Pressure from the Pentagon forced President Obama to delay even the withdrawal of the bulk of US combat troops by three months. More delays are possible.

The US will also retain major bases in neighboring Kuwait, Bahrain, Qatar, Oman, Diego Garcia, and Pakistan. US oil companies are moving in to exploit Iraq’s vast energy reserves, the Mideast’s second largest after Saudi Arabia.

US troop levels will remain high during Iraq’s December elections to ensure "security," according to the Pentagon. In other words, ensuring the US-selected regime "wins" the vote. Iraqi parties, notably Ba’ath, opposing the US occupation, are banned from running in Iraq’s so-called "democratic" elections. The same holds true for Afghanistan.

In short, in spite of Obama’s vows to pull out of Iraq, the powers that be in Washington may be intent on keeping Iraq a US military, political and economic protectorate. Obama’s withdrawal deadline could easily be voided by claims of terrorism and growing instability in Iraq.

The plan for Iraq follows exactly the same control model the British Empire used to rule Iraq and to exploit its oil:

The British installed a figurehead monarch and kept him in power by building a "native" army of mercenaries (read today’s Iraqi army and police). RAF units based in Iraq (read US air bases) bombed any rebellious groups. Winston Churchill authorized RAF to use poison gas against rebellious Kurds.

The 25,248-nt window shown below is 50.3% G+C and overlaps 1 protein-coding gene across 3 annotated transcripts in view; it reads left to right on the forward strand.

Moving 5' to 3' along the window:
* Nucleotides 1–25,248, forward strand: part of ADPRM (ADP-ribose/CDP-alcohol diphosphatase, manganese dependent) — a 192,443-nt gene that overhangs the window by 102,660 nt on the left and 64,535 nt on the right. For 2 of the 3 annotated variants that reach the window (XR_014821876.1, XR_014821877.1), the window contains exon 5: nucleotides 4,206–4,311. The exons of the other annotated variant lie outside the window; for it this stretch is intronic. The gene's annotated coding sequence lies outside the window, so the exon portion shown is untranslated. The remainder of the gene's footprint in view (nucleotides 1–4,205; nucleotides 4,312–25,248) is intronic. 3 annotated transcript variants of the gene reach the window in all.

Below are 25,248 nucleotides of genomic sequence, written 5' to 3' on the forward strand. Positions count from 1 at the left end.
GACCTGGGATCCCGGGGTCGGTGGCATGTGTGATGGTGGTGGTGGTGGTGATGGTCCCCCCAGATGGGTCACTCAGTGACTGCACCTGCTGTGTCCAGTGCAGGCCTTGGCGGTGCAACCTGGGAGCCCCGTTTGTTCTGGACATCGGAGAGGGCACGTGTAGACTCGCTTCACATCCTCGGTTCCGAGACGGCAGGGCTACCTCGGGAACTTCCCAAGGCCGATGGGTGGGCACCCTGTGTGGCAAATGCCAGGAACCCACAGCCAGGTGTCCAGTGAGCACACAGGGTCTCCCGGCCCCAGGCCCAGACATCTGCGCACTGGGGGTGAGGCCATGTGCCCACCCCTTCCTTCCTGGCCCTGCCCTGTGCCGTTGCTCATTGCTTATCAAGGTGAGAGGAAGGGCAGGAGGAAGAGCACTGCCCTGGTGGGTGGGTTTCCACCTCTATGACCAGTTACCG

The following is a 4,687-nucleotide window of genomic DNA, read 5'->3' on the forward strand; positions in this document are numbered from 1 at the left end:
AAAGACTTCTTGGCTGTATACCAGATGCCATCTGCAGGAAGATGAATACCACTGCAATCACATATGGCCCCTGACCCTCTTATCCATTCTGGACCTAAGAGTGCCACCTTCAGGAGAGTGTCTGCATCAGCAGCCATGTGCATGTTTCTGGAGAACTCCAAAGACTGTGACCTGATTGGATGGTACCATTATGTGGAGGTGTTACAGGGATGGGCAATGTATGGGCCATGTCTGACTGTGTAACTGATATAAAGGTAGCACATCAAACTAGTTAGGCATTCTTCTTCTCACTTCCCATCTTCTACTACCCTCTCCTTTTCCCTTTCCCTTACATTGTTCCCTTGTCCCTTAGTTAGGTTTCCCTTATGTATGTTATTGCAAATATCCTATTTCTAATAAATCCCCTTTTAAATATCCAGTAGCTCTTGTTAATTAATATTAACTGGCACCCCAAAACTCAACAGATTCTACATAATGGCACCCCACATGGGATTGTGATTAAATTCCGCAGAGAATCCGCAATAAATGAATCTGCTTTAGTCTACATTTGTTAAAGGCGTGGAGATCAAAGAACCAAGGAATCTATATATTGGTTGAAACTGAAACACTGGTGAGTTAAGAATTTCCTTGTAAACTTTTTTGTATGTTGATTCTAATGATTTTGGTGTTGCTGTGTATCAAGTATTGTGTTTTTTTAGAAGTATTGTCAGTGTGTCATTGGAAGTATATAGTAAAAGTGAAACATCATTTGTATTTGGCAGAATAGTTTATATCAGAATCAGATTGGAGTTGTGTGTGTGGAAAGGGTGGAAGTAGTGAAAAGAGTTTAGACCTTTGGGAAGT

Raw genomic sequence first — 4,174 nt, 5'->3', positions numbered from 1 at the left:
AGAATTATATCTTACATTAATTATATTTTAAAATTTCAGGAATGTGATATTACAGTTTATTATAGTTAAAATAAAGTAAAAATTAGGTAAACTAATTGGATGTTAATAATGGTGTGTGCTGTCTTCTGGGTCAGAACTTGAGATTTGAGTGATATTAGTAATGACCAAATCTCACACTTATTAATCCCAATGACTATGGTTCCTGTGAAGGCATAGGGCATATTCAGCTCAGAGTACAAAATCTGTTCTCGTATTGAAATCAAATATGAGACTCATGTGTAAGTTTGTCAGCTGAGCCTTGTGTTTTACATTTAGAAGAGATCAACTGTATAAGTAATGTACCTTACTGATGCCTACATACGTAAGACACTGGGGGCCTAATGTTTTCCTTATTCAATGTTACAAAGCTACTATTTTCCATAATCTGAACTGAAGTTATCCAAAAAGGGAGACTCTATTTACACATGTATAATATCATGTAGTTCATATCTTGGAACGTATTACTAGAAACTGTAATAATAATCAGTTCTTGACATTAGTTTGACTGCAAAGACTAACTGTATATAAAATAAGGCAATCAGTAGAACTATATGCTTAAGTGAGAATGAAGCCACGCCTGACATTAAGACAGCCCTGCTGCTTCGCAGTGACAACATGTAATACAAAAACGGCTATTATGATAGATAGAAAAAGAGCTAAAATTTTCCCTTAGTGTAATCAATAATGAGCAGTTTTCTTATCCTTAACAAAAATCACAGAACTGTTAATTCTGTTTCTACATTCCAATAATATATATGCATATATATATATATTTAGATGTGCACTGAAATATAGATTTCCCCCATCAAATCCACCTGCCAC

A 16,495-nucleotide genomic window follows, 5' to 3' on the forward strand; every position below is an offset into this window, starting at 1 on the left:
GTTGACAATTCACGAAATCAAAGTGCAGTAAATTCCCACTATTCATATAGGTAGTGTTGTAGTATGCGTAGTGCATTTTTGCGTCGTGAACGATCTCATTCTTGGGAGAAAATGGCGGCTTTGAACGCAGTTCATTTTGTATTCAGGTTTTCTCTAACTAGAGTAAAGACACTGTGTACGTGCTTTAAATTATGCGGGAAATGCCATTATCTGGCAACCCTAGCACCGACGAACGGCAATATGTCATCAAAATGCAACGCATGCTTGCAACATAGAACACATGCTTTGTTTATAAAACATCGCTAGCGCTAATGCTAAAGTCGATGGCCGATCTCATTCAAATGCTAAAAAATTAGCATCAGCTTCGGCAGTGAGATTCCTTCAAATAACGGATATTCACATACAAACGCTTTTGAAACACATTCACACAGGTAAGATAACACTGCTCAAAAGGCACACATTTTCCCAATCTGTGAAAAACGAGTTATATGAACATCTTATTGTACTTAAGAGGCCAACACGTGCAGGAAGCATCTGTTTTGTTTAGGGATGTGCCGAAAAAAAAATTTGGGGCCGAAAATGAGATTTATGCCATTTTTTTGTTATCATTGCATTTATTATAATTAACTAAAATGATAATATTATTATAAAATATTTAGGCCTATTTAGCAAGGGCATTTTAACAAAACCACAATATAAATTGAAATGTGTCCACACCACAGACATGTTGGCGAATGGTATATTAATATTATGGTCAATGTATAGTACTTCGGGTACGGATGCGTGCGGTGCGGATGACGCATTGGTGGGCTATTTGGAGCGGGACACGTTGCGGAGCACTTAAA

Smaller British ground units based in non-urban areas were on call to put down attempted coups against the king or army mutinies. Iraqi forces were denied modern aircraft or heavy artillery. The US plan for Iraq is identical. The US will retain "intervention" troops at key desert bases in Iraq and Kuwait, backed by powerful US Air Force units. These are the "training" troops cited by Obama. As for US troops tasked with "protecting US interests" (a charmingly imperial term), they could well be used for "stability" operations in other Mideast nations, or against Iran.

Obama made clear officials responsible for the Iraq War, torture, kidnapping or assassination will not be prosecuted. The theft of over $50 billion in US "reconstruction" funds sent to Iraq is being hushed up.

By contrast, many Britons are angrily demanding release of cabinet documents leading to war that are likely to expose Tony Blair’s lies and illegalities. So far, the Labor government has managed to suppress the incriminating documents.

There is no corresponding call for justice in the United States. There is little appetite to prosecute the former officials who led the US into war. Obama now tells the public: let bygones be bygones. Unless, of course, it’s Osama bin Laden and Mullah Omar in Afghanistan.

Between 600,000 and one million Iraqis died as a result of President George Bush’s aggression, which cost nearly $1 trillion and over 4,200 Americans dead and over 25,000 wounded.

Four million Iraqis remain refugees. The US holds over 20,000 Iraqi political prisoners, perhaps more. Polls show a majority of Iraqis believe the US will never leave Iraq.

By fudging over Iraq, Obama is giving the appearance of being led by the military-industrial complex, of which a far more experienced American leader, President Dwight Eisenhower, so rightly warned us. The "antiwar" president could end up with a smoldering half-war in Iraq and a widening war in Afghanistan and Pakistan at a time when the US economy is in the gravest peril.